If you carry a credit card with a merchant account, chances are the merchant will have a specific code on the back of the card that you can enter to make a purchase. This code is usually located on the back of your credit card, on the same line as the cardholder's name and address. You might find this code on an original credit card – in some cases the credit card company might have placed it there to help you identify your card at the time of billing. Others might have gotten it from security on the security code itself, or it may be a combination of both.
The merchant account holder will need to enter this code before the transaction can be processed. If they do not, the transaction will be declined. This is because without the code, the bank or company is not sure how to process the sale. They will either charge the price you are asking for your product or will simply tell you that the sale cannot be completed.
While the back of the credit card may say something else entirely, such as” Powered by Visa,” it's still important for the merchant account holder to enter the code. Without it, the bank will not know how to give you the money back or credit the sale to you. They will just report the sale as being a cash sale, which is what the company wants you to report to them.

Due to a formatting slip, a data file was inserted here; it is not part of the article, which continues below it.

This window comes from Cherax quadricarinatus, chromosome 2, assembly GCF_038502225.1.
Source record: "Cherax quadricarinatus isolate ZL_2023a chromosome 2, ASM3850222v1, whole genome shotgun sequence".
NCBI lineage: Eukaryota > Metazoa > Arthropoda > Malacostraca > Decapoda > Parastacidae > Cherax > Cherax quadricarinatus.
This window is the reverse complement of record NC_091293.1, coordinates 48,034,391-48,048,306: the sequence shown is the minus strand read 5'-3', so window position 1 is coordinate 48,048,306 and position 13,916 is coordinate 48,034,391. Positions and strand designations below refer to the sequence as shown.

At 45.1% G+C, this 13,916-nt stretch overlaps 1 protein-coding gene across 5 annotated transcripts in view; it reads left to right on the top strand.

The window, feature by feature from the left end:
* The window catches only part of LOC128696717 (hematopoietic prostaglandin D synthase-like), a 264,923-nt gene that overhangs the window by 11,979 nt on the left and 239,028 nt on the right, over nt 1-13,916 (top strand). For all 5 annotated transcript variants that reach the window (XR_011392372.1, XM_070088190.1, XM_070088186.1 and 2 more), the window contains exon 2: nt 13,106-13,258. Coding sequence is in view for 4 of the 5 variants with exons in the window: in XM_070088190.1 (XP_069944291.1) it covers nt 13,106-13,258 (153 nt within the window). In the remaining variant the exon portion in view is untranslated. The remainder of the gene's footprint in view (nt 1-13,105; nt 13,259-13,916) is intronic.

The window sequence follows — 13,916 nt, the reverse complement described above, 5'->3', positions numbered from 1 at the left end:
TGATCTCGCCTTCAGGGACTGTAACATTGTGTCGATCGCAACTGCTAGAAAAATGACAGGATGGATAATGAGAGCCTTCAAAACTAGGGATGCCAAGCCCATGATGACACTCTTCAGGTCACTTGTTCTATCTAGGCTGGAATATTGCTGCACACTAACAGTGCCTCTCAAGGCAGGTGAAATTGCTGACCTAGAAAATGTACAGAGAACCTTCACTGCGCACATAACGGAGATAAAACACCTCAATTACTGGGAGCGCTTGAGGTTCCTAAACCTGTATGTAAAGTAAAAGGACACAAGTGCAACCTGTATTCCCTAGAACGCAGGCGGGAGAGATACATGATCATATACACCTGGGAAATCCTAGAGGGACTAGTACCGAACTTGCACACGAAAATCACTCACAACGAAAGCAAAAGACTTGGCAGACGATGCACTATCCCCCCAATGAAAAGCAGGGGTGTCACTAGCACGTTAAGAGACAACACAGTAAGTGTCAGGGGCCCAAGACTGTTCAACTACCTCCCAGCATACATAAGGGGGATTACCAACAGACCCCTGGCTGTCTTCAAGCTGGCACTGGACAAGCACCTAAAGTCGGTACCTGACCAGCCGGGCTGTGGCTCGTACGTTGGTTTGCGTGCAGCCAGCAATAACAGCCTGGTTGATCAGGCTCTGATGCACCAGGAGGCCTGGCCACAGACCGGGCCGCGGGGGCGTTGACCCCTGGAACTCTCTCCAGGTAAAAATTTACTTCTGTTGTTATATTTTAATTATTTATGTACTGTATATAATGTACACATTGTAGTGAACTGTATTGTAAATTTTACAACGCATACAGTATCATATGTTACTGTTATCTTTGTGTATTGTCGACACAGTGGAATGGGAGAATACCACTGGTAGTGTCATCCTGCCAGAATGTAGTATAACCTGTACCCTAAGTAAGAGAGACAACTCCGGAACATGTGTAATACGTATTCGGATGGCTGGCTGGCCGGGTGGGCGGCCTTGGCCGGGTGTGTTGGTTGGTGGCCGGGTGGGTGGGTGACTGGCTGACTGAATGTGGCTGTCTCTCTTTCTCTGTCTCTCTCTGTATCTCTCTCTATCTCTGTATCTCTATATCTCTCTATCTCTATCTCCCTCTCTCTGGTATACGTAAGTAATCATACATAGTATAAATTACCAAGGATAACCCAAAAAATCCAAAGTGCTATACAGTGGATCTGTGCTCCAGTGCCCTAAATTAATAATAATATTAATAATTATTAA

The way merchants and banks to get around this is by putting a different code on each credit card. The first time you use the card, they put the standard merchant account code on the back of the card. Then when you insert more money into the machine, they put another code on the back of the card. It's similar to a jingle that you hear on TV. When you hear that annoying jingle at a store, you know it's time to go buy that item, or at least it's probably the next best thing.
Sometimes, the bank or merchant account provider puts a different code on the back of the credit cards than the one the customer puts on their application. This makes tracking inventory, taking orders and shipping merchandise much more difficult. Merchants are also concerned about this because it means that customers aren't getting their merchandise fast enough. In addition, the longer it takes for them to get the items, the more the price increases. If a customer has to wait 8 weeks for a product, then they aren't going to want to spend that extra money – even if it means the item is twice as much as it was when they purchased it.
You can usually see the information on the back of the credit card through an orange or yellow strip of plastic near the number. If it is colored, then you can be pretty sure that you are looking at the right code. If it is an ordinary black rectangle, then you may have some problems. Check your code and try to find out why it isn't working. There are lots of reasons why codes can come up out of nowhere.